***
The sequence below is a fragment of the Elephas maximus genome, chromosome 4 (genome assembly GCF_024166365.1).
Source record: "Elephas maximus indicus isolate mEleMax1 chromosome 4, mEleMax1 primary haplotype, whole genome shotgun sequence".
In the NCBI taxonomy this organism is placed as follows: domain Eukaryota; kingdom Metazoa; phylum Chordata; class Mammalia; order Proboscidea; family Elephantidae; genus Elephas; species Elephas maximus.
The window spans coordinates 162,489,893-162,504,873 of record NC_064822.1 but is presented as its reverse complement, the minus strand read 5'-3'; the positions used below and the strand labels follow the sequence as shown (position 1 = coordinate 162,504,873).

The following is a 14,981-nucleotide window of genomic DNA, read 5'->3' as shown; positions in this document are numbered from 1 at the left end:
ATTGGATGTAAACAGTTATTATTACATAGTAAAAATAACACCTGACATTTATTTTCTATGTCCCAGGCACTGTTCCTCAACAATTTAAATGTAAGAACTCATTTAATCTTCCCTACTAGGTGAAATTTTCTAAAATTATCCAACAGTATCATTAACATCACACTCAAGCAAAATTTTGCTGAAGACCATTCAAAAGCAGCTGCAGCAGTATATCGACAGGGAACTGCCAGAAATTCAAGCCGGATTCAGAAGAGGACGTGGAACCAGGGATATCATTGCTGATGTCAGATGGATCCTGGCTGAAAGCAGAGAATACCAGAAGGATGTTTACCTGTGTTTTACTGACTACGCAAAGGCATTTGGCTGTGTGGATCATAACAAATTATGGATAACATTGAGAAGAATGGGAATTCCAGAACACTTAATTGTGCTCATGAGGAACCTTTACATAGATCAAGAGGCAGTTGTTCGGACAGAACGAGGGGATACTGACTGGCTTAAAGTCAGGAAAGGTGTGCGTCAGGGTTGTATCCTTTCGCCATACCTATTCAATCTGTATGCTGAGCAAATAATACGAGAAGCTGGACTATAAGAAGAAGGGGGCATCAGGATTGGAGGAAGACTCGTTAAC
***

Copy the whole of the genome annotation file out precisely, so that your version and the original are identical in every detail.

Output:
The sequence below is a fragment of the Elephas maximus genome, chromosome 4 (genome assembly GCF_024166365.1).
Source record: "Elephas maximus indicus isolate mEleMax1 chromosome 4, mEleMax1 primary haplotype, whole genome shotgun sequence".
In the NCBI taxonomy this organism is placed as follows: domain Eukaryota; kingdom Metazoa; phylum Chordata; class Mammalia; order Proboscidea; family Elephantidae; genus Elephas; species Elephas maximus.
The window spans coordinates 162,489,893-162,504,873 of record NC_064822.1 but is presented as its reverse complement, the minus strand read 5'-3'; the positions used below and the strand labels follow the sequence as shown (position 1 = coordinate 162,504,873).

The following is a 14,981-nucleotide window of genomic DNA, read 5'->3' as shown; positions in this document are numbered from 1 at the left end:
ATTGGATGTAAACAGTTATTATTACATAGTAAAAATAACACCTGACATTTATTTTCTATGTCCCAGGCACTGTTCCTCAACAATTTAAATGTAAGAACTCATTTAATCTTCCCTACTAGGTGAAATTTTCTAAAATTATCCAACAGTATCATTAACATCACACTCAAGCAAAATTTTGCTGAAGACCATTCAAAAGCAGCTGCAGCAGTATATCGACAGGGAACTGCCAGAAATTCAAGCCGGATTCAGAAGAGGACGTGGAACCAGGGATATCATTGCTGATGTCAGATGGATCCTGGCTGAAAGCAGAGAATACCAGAAGGATGTTTACCTGTGTTTTACTGACTACGCAAAGGCATTTGGCTGTGTGGATCATAACAAATTATGGATAACATTGAGAAGAATGGGAATTCCAGAACACTTAATTGTGCTCATGAGGAACCTTTACATAGATCAAGAGGCAGTTGTTCGGACAGAACGAGGGGATACTGACTGGCTTAAAGTCAGGAAAGGTGTGCGTCAGGGTTGTATCCTTTCGCCATACCTATTCAATCTGTATGCTGAGCAAATAATACGAGAAGCTGGACTATAAGAAGAAGGGGGCATCAGGATTGGAGGAAGACTCGTTAAC